FLATLAND: During your early days in Smith Center, Kansas, or Manhattan — were there any sportscasters/journalists who inspired you? And was it anything specific about them?
MH: When I was growing up in Smith Center and you grow up on a farm, it’s such a cultivating ground for your imagination. I would play the games out as I would broadcast them and I knew where the different stadia were on my farm, I knew where Oakland was and where Denver was, where Kansas City was and I would play the games out in my mind. It was all a part of developing. I was also a competitive state champion extemporaneous speaker and debater, so that helped — all of that helped in formulating what I’ve got today. Now, I’d also, if I could get decent reception — this is before cell phones and really, really good radios — I would ride my bike with my dog to the top of the hill where I could get KMOX St. Louis and I would listen to Jack Buck and Harry Caray do games on the radio. Jack Buck in particular was so articulate. He was painting a clear tapestry every time he was broadcasting the game. Harry Caray was obviously very entertaining. Those two were terrific, plus you had good teams. But those as a little kid left a big impression on me.
FLATLAND: Let’s run through a couple of your go-to phrases. Give me a little bit of context — how and why these come about.
“Put the hammer down.” When does that one come out?
MH: It actually started with Herm Edwards, who I respect a great deal and is now the head coach at Arizona State. Herm had to deal with an interim period where he didn’t really have much of a chance. He had to deal with an aging roster and Tony Dungy was his mentor. I’m a giant Tony Dungy fan. But he would talk about “hammer time” and it’s a reference that’s been used in football for a long time. I thought we are going to make this even more concrete, so on the Chiefs Kingdom show it started with the chant of “put the hammer down.” But you’ll hear coach (Andy) Reid reference it. That reference is about 12 or 13 (years old). And these are organic. I don’t sit there and decide what phrase to use, they kind of just morph together and they are the product of a lot of different things, either input from others or circumstances.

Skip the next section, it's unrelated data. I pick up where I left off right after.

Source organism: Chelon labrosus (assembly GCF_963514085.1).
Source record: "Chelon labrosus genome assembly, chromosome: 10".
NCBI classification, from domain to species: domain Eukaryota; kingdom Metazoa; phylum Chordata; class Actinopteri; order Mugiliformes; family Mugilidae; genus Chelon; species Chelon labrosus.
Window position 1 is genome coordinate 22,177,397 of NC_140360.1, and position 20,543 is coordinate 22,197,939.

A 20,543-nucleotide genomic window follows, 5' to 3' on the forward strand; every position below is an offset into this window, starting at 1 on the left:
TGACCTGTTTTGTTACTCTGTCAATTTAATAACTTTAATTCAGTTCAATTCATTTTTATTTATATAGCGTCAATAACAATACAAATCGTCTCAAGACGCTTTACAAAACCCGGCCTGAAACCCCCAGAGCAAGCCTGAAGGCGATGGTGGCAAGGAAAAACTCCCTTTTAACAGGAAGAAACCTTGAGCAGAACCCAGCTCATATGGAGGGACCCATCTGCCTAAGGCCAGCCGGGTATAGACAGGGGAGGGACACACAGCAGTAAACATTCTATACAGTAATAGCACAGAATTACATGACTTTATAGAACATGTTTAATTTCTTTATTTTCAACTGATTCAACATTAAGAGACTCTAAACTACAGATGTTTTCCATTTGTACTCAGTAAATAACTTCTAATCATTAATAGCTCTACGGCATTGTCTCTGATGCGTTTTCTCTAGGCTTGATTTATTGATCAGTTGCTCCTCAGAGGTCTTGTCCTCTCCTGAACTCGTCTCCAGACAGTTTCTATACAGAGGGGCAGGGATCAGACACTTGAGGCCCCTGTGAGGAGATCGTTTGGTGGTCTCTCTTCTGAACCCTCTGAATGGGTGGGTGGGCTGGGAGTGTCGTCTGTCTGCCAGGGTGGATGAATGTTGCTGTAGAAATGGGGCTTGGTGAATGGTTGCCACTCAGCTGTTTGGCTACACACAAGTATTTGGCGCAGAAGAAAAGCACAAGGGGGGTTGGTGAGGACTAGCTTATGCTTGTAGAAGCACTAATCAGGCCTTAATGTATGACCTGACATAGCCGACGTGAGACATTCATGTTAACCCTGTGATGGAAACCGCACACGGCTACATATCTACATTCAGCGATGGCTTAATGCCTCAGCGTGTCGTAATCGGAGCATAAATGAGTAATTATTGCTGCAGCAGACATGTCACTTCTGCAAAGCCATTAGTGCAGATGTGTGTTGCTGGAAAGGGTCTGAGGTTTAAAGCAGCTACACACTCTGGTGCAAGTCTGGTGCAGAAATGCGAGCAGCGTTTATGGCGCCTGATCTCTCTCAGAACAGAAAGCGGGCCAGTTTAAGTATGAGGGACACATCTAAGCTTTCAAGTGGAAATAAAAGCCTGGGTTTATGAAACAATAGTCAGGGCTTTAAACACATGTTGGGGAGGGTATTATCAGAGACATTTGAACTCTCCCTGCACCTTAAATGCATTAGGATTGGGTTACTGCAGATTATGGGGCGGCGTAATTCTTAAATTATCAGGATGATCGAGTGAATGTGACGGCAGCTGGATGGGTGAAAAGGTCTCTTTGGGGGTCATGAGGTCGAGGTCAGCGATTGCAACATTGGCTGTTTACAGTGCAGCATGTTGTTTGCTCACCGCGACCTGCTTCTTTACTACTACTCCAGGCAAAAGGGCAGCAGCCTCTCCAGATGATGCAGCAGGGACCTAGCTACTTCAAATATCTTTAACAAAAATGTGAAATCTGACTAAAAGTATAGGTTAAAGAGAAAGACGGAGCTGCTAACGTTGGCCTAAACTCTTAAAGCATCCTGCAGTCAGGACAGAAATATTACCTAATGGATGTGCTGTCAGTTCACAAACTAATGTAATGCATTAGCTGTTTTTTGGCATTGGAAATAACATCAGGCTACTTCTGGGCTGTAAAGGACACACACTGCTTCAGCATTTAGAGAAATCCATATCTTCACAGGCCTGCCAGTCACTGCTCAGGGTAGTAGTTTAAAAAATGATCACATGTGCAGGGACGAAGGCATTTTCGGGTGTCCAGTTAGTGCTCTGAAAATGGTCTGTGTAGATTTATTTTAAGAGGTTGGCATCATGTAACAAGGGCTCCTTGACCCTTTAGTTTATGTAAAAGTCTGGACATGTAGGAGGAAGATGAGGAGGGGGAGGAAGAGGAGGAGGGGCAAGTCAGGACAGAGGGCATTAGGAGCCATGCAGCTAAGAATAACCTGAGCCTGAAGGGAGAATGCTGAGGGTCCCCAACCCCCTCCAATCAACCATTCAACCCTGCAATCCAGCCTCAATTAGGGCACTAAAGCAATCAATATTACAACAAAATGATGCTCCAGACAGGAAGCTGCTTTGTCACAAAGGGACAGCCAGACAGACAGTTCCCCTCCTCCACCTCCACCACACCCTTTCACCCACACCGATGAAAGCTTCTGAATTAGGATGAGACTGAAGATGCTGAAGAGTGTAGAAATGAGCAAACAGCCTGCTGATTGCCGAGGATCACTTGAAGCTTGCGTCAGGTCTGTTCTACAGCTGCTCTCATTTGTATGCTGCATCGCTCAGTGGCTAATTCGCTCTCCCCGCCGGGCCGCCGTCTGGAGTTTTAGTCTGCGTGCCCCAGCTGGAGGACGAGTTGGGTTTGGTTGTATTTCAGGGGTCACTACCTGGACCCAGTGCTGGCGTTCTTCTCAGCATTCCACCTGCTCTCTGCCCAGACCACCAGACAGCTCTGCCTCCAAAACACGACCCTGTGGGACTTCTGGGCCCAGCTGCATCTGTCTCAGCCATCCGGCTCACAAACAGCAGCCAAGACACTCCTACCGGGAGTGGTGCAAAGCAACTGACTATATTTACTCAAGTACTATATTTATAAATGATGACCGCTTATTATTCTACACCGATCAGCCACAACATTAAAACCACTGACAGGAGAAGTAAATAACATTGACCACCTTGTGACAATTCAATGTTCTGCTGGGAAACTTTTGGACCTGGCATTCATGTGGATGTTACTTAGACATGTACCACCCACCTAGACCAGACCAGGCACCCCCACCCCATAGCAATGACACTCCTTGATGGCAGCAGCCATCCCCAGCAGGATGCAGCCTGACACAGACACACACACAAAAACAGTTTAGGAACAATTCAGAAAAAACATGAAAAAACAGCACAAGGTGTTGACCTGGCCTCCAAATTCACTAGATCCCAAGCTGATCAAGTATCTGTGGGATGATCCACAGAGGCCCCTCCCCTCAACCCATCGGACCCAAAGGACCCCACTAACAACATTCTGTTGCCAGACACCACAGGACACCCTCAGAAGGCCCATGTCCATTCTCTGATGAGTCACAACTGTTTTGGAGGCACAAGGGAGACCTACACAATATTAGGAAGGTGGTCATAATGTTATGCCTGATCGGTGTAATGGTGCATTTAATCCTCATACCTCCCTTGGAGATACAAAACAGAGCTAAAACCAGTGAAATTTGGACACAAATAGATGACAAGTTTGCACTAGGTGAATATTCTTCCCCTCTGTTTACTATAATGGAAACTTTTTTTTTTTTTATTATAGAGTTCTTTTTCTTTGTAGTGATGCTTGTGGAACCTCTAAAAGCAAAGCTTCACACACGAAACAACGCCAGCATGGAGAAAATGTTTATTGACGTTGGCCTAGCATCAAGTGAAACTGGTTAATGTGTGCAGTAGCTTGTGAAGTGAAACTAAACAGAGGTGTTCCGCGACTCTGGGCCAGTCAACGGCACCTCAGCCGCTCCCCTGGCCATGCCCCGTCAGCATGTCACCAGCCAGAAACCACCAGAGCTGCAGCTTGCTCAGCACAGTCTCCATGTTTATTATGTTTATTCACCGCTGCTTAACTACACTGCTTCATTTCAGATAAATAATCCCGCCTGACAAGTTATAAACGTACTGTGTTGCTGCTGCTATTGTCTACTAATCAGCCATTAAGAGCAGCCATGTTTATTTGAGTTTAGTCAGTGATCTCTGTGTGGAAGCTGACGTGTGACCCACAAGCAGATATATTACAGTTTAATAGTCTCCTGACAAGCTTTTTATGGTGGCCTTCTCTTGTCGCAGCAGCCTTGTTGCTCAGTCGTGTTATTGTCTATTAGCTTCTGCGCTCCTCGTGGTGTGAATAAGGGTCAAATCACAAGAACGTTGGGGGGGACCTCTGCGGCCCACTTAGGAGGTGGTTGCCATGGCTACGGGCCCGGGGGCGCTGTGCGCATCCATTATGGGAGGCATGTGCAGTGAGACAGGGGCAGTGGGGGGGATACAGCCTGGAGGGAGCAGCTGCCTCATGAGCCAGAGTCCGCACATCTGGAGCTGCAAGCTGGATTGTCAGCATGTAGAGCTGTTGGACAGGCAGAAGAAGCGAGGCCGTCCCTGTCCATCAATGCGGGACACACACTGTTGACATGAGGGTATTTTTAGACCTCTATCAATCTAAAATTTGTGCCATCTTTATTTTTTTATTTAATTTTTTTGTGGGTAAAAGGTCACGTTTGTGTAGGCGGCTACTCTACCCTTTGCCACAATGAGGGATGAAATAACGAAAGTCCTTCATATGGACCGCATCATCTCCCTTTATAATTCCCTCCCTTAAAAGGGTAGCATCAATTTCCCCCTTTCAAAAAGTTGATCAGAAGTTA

FLATLAND: What about “the sweet nectar of the end zone”?
MH: People give me a hard time about “the sweet nectar of the end zone.” NFL touchdowns are really hard to get. That’s why we see these player celebrations. It’s because it’s a big deal to get a touchdown. That’s the land of nectar, it’s the land of milk and honey if you can get to the end zone.
FLATLAND: Where does your passion come from?
MH: I really have to thank my parents. They taught me how to work. You grow up on a farm and you learn how to work. But it was also, I think I drove them crazy, allowing me to dream and chase a dream. When I was a little kid, about 7 or 8, I just started to love sports. I remember watching the World Series, I’d watch the Chiefs games on NBC at 3 o’clock because that’s the window that they had then. I’d watch for a half and then I’d have to go outside and play the rest of the game in my mind. It was just a loving, disciplined home, but a home that allowed you to read and think. They were very encouraging. My brother was the natural scientist and my younger brother is a phenomenal singer, so he’s like the “arts” guy. I was the social science guy. Our parents allowed us that freedom within a certain disciplined environment. That’s really the genesis of it.
FLATLAND: Speaking of sweet nectar, if this is indeed the year, what would it mean to you and what would it mean to Chiefs fans? Or are those the same thing?